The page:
It wasn’t Claire’s only moment of quiet reflection in the episode. Balfe brought as much levity to those moments as she did every high octane moment throughout. As Claire watched Brianna sleep and softly reminisced about how she looked like her father, it was a heartwarming moment. She struggled to connect with her daughter during the waking hours but, in this moment, Balfe was able to show how much unconditional love Claire carries in her heart for her daughter.

An even quieter moment in this episode was when Claire returned to Lallybroch. From the moment Claire drove up, Balfe played the scene full of shock. For Claire, seeing Lallybroch in such a state of decay was like she was being sucker punched. When she stepped out of the car, she played it just like that. She made it appear that the wind had been knocked right out of Claire. That was a place she called home that was full of fond memories of a family long since gone. As Claire remembered everything she had lost, Balfe’s face kept falling. Her eyes grew glassy with emotion and her chin trembled until the shock of it all became too much and she collapsed to the stairs to allow the audience to understand the true depths of Claire's immense loss. When she visualized Jamie, her lips quirked slightly as she remembered his touch, and then Balfe chose to accent the moment by gently raising her fingers to her lips to show that Claire could almost feel Jamie’s lips on hers. She said so much without speaking a single word. I think moments like this are where performers can really shine. Their performance becomes internalized and, instead of focusing on dialogue, they can focus entirely on using their bodies to portray the moment. She did just that and made the angelic moment of Jamie’s brief appearance in the twentieth-century shine. When a performer is as talented and gifted as she is, words aren’t really necessary because she knows how to use her body as a beautiful canvas to convey whatever the moment calls for.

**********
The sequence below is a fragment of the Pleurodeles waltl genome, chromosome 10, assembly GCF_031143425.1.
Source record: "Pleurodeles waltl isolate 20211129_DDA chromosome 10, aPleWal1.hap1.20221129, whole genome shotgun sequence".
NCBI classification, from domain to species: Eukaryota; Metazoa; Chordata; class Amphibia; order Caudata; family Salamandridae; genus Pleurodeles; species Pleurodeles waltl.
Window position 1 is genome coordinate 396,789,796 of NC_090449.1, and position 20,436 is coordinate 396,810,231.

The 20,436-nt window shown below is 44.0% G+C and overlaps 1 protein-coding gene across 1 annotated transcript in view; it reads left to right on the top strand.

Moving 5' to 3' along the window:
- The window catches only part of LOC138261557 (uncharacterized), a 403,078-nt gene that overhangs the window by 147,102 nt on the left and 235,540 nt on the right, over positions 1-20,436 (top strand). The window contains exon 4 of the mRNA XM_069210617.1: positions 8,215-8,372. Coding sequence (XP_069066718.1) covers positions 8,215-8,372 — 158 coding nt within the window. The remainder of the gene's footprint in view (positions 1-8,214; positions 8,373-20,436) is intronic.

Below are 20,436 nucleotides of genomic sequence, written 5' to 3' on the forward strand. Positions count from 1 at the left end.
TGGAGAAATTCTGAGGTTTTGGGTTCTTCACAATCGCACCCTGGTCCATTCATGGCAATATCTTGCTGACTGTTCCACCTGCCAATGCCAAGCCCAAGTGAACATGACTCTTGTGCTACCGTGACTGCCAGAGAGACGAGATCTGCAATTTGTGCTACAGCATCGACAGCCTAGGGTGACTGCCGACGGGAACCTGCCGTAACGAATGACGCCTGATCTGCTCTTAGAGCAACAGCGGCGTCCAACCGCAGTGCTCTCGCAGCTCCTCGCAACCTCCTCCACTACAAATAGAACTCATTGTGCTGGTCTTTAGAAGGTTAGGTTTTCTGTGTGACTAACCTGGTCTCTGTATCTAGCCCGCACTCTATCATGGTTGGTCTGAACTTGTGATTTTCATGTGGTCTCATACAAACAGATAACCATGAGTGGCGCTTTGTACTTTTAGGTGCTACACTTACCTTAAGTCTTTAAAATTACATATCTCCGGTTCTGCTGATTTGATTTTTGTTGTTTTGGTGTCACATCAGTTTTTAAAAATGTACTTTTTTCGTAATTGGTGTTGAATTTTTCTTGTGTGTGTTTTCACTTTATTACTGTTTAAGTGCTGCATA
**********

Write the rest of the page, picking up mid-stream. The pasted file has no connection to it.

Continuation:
As the episode neared its end, everything came together and fell apart for Claire. She finally made peace with her daughter and had garnered her acceptance. They were finally able to embrace as each came to an understanding about the other. Brianna finally believed her mom and Claire was finally able to breathe a sigh of relief. The damage created by twenty years of secrets was on the path to healing. When Balfe embraced Skelton, you could see her truly relax for the first time in the twentieth-century part of the episode as she allowed Claire to soak in the moment. She just wanted to hold onto her daughter and relish the moment. Claire got to enjoy a brief respite as she and Brianna sat around, no doubt talking about Jamie. When Claire found out that Jamie had indeed survived, her world shattered as she realized that she had unnecessarily left behind the man she loved. The calm look on her face was rapidly replaced by one of shock and uncertainty. Claire desperately wanted to go and find Jamie, but at the same time, she didn’t want to leave Brianna behind. The conflict of that revelation was written all over Balfe’s face as she guided Claire through trying to process the shock of everything that had just transpired.